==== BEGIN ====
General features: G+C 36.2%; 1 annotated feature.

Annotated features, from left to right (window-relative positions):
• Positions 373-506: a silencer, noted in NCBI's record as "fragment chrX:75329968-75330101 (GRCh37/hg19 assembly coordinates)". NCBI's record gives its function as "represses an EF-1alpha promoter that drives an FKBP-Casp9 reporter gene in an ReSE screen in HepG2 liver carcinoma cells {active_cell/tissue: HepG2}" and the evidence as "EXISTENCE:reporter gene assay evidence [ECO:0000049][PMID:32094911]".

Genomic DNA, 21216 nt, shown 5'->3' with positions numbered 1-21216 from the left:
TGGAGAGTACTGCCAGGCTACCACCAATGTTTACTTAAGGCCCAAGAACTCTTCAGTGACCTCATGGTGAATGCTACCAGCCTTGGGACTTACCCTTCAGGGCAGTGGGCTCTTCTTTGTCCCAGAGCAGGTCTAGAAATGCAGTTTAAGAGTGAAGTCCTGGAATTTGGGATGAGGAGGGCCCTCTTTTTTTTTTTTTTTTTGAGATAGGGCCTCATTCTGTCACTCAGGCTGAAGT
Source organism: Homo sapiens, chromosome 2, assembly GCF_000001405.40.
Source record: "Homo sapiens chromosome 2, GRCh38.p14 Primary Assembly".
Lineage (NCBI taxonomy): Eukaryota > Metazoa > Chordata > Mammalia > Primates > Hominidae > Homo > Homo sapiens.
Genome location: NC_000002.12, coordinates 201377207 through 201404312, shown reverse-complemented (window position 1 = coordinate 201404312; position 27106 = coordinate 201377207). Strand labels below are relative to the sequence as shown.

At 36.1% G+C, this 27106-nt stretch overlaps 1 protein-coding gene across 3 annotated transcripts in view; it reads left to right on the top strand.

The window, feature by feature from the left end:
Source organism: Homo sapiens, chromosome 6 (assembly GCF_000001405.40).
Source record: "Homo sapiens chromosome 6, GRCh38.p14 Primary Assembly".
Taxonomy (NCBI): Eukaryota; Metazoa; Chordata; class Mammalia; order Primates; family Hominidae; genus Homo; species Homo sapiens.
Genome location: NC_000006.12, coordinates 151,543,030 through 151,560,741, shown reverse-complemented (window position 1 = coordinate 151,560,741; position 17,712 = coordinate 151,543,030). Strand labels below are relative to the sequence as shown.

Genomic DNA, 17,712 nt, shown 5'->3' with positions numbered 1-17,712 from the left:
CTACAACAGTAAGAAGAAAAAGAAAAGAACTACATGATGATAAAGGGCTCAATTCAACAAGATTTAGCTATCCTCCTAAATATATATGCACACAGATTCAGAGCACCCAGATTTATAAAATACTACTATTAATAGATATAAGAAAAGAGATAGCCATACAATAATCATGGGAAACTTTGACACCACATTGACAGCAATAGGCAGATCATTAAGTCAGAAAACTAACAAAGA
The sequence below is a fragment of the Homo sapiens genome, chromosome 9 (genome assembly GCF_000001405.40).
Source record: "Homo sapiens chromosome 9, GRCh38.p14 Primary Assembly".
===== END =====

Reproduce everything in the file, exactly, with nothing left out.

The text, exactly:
General features: G+C 36.2%; 1 annotated feature.

Annotated features, from left to right (window-relative positions):
• Positions 373-506: a silencer, noted in NCBI's record as "fragment chrX:75329968-75330101 (GRCh37/hg19 assembly coordinates)". NCBI's record gives its function as "represses an EF-1alpha promoter that drives an FKBP-Casp9 reporter gene in an ReSE screen in HepG2 liver carcinoma cells {active_cell/tissue: HepG2}" and the evidence as "EXISTENCE:reporter gene assay evidence [ECO:0000049][PMID:32094911]".

Genomic DNA, 21216 nt, shown 5'->3' with positions numbered 1-21216 from the left:
TGGAGAGTACTGCCAGGCTACCACCAATGTTTACTTAAGGCCCAAGAACTCTTCAGTGACCTCATGGTGAATGCTACCAGCCTTGGGACTTACCCTTCAGGGCAGTGGGCTCTTCTTTGTCCCAGAGCAGGTCTAGAAATGCAGTTTAAGAGTGAAGTCCTGGAATTTGGGATGAGGAGGGCCCTCTTTTTTTTTTTTTTTTTGAGATAGGGCCTCATTCTGTCACTCAGGCTGAAGT
Source organism: Homo sapiens, chromosome 2, assembly GCF_000001405.40.
Source record: "Homo sapiens chromosome 2, GRCh38.p14 Primary Assembly".
Lineage (NCBI taxonomy): Eukaryota > Metazoa > Chordata > Mammalia > Primates > Hominidae > Homo > Homo sapiens.
Genome location: NC_000002.12, coordinates 201377207 through 201404312, shown reverse-complemented (window position 1 = coordinate 201404312; position 27106 = coordinate 201377207). Strand labels below are relative to the sequence as shown.

At 36.1% G+C, this 27106-nt stretch overlaps 1 protein-coding gene across 3 annotated transcripts in view; it reads left to right on the top strand.

The window, feature by feature from the left end:
Source organism: Homo sapiens, chromosome 6 (assembly GCF_000001405.40).
Source record: "Homo sapiens chromosome 6, GRCh38.p14 Primary Assembly".
Taxonomy (NCBI): Eukaryota; Metazoa; Chordata; class Mammalia; order Primates; family Hominidae; genus Homo; species Homo sapiens.
Genome location: NC_000006.12, coordinates 151,543,030 through 151,560,741, shown reverse-complemented (window position 1 = coordinate 151,560,741; position 17,712 = coordinate 151,543,030). Strand labels below are relative to the sequence as shown.

Genomic DNA, 17,712 nt, shown 5'->3' with positions numbered 1-17,712 from the left:
CTACAACAGTAAGAAGAAAAAGAAAAGAACTACATGATGATAAAGGGCTCAATTCAACAAGATTTAGCTATCCTCCTAAATATATATGCACACAGATTCAGAGCACCCAGATTTATAAAATACTACTATTAATAGATATAAGAAAAGAGATAGCCATACAATAATCATGGGAAACTTTGACACCACATTGACAGCAATAGGCAGATCATTAAGTCAGAAAACTAACAAAGA
The sequence below is a fragment of the Homo sapiens genome, chromosome 9 (genome assembly GCF_000001405.40).
Source record: "Homo sapiens chromosome 9, GRCh38.p14 Primary Assembly".